William Beilby

1740 - Oct 8, 1819

William Beilby was an English glassworker known to have produced eminent enamelled glass during the later half of the 18th century.
Beilby's father William senior was a goldsmith and jeweller in Durham. Beilby, along with his brothers Richard, Ralph and Thomas were sent to grammar school during their childhood. Richard and Beilby, the oldest two, later went as apprentices to Birmingham, the former learning seal engraving and the latter enamelling and drawing. Soon the business of William senior failed, and in 1757 the whole family moved to Newcastle upon Tyne to start again. William senior died eight years later. Richard also died afterwards. Beilby and his sister Mary worked as enamellers for local glass makers.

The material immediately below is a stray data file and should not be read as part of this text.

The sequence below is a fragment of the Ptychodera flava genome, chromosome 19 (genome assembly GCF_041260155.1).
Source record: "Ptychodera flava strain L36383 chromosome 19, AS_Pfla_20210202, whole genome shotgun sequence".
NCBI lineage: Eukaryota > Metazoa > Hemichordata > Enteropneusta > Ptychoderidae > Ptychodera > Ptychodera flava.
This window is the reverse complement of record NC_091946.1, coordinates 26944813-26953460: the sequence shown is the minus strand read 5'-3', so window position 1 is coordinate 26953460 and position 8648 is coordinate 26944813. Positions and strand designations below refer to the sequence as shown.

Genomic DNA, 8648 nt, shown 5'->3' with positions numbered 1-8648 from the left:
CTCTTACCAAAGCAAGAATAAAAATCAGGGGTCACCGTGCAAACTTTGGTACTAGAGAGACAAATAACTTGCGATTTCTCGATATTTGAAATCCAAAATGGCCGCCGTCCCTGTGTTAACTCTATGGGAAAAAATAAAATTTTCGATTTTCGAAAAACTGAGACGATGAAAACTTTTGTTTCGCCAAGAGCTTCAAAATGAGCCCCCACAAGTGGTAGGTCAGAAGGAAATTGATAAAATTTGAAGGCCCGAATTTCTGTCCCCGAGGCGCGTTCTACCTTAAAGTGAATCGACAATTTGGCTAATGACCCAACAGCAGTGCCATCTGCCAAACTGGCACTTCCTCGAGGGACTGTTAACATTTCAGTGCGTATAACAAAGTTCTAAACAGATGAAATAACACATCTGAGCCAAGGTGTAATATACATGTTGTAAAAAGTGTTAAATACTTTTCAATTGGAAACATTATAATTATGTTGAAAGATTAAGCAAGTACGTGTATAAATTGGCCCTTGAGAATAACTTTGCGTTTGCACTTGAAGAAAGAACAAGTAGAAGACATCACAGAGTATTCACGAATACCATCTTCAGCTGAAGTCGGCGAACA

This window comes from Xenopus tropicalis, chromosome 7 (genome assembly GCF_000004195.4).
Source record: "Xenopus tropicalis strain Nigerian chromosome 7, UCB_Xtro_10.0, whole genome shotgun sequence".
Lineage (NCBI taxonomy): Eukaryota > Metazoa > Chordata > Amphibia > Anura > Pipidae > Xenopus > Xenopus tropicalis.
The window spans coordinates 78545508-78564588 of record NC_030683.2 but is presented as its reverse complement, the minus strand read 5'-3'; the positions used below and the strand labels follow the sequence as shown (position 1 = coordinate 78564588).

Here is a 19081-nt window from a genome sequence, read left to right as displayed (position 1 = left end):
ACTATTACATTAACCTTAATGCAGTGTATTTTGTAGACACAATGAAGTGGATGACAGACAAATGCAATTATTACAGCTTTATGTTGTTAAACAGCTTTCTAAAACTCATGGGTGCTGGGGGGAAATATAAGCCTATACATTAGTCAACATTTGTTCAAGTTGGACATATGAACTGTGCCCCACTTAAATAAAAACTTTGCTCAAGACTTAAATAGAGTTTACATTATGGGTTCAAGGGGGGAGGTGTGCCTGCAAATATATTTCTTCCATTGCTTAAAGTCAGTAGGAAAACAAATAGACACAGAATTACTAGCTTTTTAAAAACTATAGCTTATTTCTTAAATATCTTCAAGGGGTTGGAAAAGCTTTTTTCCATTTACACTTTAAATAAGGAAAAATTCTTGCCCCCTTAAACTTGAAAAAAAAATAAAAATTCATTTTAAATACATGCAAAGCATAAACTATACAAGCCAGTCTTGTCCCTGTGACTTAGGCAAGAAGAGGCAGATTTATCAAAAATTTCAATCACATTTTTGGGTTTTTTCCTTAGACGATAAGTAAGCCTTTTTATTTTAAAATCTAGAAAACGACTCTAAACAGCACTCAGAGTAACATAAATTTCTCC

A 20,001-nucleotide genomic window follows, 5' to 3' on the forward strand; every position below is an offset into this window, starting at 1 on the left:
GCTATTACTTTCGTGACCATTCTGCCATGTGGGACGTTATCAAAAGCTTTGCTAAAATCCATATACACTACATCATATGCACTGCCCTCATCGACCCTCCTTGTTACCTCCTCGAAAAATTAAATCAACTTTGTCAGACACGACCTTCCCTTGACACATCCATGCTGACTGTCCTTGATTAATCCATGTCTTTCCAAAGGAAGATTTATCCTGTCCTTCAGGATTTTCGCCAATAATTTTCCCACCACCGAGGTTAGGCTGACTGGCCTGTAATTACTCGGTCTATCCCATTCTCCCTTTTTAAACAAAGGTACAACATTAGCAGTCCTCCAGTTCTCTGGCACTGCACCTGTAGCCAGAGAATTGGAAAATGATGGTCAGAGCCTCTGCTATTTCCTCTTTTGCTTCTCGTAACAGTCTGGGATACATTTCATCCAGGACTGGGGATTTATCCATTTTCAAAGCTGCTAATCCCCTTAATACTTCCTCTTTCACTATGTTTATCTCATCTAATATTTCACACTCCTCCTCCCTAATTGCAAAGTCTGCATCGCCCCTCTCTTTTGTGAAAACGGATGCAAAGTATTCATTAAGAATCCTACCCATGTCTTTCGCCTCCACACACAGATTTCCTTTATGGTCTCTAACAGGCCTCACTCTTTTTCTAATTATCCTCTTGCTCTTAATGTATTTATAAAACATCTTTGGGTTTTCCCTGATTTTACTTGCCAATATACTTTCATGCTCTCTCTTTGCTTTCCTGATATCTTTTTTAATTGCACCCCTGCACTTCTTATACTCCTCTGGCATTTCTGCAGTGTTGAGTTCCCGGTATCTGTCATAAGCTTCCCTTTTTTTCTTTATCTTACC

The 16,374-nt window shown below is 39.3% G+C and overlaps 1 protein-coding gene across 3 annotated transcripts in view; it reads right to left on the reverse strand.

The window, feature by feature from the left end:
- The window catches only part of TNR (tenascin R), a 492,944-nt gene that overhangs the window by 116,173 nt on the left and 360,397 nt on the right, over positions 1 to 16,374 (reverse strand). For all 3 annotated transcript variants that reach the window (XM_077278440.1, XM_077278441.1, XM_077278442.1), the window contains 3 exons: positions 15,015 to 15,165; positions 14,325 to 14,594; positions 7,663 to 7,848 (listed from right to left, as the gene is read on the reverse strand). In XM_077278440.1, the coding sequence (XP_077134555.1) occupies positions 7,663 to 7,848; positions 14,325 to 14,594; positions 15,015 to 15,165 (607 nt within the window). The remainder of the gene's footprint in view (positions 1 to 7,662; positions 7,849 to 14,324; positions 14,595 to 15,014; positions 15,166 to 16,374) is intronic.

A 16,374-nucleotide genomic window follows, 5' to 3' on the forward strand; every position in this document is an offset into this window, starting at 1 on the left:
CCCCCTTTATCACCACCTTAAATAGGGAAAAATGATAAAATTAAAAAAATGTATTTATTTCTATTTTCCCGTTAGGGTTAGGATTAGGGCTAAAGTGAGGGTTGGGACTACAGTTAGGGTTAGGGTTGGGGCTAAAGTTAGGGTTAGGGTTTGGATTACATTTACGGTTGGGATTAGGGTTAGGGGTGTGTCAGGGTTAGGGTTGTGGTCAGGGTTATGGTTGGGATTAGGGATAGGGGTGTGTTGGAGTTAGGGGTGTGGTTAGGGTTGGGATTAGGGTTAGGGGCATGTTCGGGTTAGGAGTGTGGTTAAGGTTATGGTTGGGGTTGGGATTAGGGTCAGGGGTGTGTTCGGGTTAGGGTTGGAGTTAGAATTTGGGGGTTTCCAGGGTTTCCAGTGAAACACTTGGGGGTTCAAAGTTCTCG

As Ralph emerged as the business head of the family, Mary spent much of her time with Beilby, who had fallen in love with medieval Newcastle. Beilby was at once fascinated by the thriving glass industry about him, and it seems that it was at the Closegate in 1761 that Beilby became the first man in England to fire enamels into glass, so that they became virtually part of the glass itself.
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